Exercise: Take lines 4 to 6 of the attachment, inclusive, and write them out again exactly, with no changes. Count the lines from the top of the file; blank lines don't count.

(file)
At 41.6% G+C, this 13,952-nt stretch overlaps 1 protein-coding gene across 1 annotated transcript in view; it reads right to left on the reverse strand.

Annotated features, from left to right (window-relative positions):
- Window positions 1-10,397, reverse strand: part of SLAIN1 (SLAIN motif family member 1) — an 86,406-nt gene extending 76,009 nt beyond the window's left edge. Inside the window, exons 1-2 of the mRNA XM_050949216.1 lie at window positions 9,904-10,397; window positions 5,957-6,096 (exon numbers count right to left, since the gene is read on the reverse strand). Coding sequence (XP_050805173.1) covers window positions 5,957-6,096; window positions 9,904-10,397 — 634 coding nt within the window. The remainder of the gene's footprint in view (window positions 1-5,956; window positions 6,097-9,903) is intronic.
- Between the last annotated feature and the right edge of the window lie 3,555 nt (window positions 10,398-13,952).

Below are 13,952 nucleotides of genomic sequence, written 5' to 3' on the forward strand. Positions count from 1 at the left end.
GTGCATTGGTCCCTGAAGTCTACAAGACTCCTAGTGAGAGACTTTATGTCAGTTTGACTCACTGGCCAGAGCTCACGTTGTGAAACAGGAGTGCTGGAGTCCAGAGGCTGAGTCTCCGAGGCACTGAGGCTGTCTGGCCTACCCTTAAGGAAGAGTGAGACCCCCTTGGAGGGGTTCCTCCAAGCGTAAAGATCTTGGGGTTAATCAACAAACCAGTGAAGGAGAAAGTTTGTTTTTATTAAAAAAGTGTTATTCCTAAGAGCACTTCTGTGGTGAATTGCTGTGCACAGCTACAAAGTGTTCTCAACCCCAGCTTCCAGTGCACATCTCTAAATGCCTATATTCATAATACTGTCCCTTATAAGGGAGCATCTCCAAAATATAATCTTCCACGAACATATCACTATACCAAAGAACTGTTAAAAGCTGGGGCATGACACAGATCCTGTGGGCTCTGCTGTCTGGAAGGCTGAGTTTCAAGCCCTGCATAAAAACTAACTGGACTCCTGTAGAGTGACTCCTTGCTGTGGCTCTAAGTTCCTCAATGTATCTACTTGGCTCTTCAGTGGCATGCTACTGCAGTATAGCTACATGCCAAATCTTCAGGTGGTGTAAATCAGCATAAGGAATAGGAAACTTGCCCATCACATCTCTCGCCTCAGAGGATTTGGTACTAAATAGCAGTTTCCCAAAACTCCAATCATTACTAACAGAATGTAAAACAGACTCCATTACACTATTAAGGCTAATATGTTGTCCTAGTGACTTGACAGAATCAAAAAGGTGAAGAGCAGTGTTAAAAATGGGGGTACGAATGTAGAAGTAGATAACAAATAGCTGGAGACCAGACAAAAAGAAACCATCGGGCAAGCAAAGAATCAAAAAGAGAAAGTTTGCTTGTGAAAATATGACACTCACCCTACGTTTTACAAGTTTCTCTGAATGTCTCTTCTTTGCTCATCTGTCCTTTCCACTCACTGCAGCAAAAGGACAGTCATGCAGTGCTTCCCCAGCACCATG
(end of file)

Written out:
- Between the last annotated feature and the right edge of the window lie 3,555 nt (window positions 10,398-13,952).

Below are 13,952 nucleotides of genomic sequence, written 5' to 3' on the forward strand. Positions count from 1 at the left end.
GTGCATTGGTCCCTGAAGTCTACAAGACTCCTAGTGAGAGACTTTATGTCAGTTTGACTCACTGGCCAGAGCTCACGTTGTGAAACAGGAGTGCTGGAGTCCAGAGGCTGAGTCTCCGAGGCACTGAGGCTGTCTGGCCTACCCTTAAGGAAGAGTGAGACCCCCTTGGAGGGGTTCCTCCAAGCGTAAAGATCTTGGGGTTAATCAACAAACCAGTGAAGGAGAAAGTTTGTTTTTATTAAAAAAGTGTTATTCCTAAGAGCACTTCTGTGGTGAATTGCTGTGCACAGCTACAAAGTGTTCTCAACCCCAGCTTCCAGTGCACATCTCTAAATGCCTATATTCATAATACTGTCCCTTATAAGGGAGCATCTCCAAAATATAATCTTCCACGAACATATCACTATACCAAAGAACTGTTAAAAGCTGGGGCATGACACAGATCCTGTGGGCTCTGCTGTCTGGAAGGCTGAGTTTCAAGCCCTGCATAAAAACTAACTGGACTCCTGTAGAGTGACTCCTTGCTGTGGCTCTAAGTTCCTCAATGTATCTACTTGGCTCTTCAGTGGCATGCTACTGCAGTATAGCTACATGCCAAATCTTCAGGTGGTGTAAATCAGCATAAGGAATAGGAAACTTGCCCATCACATCTCTCGCCTCAGAGGATTTGGTACTAAATAGCAGTTTCCCAAAACTCCAATCATTACTAACAGAATGTAAAACAGACTCCATTACACTATTAAGGCTAATATGTTGTCCTAGTGACTTGACAGAATCAAAAAGGTGAAGAGCAGTGTTAAAAATGGGGGTACGAATGTAGAAGTAGATAACAAATAGCTGGAGACCAGACAAAAAGAAACCATCGGGCAAGCAAAGAATCAAAAAGAGAAAGTTTGCTTGTGAAAATATGACACTCACCCTACGTTTTACAAGTTTCTCTGAATGTCTCTTCTTTGCTCATCTGTCCTTTCCACTCACTGCAGCAAAAGGACAGTCATGCAGTGCTTCCCCAGCACCATG